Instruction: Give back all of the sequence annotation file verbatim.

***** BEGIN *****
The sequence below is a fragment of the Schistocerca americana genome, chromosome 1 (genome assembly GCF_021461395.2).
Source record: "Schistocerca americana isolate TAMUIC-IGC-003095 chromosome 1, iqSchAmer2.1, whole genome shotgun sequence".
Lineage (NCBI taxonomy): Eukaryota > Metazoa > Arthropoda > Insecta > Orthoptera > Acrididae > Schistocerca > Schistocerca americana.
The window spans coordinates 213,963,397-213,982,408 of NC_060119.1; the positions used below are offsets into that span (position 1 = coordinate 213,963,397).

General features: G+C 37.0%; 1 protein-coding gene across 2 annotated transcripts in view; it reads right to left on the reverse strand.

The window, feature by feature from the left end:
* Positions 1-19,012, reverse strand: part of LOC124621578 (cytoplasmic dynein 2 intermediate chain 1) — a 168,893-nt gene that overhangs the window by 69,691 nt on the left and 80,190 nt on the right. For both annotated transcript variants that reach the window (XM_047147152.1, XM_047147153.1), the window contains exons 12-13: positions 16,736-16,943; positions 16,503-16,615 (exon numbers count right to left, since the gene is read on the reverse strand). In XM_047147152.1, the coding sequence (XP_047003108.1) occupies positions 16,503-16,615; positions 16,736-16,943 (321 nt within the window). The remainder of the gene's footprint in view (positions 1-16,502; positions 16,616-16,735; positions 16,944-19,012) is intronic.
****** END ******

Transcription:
The sequence below is a fragment of the Schistocerca americana genome, chromosome 1 (genome assembly GCF_021461395.2).
Source record: "Schistocerca americana isolate TAMUIC-IGC-003095 chromosome 1, iqSchAmer2.1, whole genome shotgun sequence".
Lineage (NCBI taxonomy): Eukaryota > Metazoa > Arthropoda > Insecta > Orthoptera > Acrididae > Schistocerca > Schistocerca americana.
The window spans coordinates 213,963,397-213,982,408 of NC_060119.1; the positions used below are offsets into that span (position 1 = coordinate 213,963,397).

General features: G+C 37.0%; 1 protein-coding gene across 2 annotated transcripts in view; it reads right to left on the reverse strand.

The window, feature by feature from the left end:
* Positions 1-19,012, reverse strand: part of LOC124621578 (cytoplasmic dynein 2 intermediate chain 1) — a 168,893-nt gene that overhangs the window by 69,691 nt on the left and 80,190 nt on the right. For both annotated transcript variants that reach the window (XM_047147152.1, XM_047147153.1), the window contains exons 12-13: positions 16,736-16,943; positions 16,503-16,615 (exon numbers count right to left, since the gene is read on the reverse strand). In XM_047147152.1, the coding sequence (XP_047003108.1) occupies positions 16,503-16,615; positions 16,736-16,943 (321 nt within the window). The remainder of the gene's footprint in view (positions 1-16,502; positions 16,616-16,735; positions 16,944-19,012) is intronic.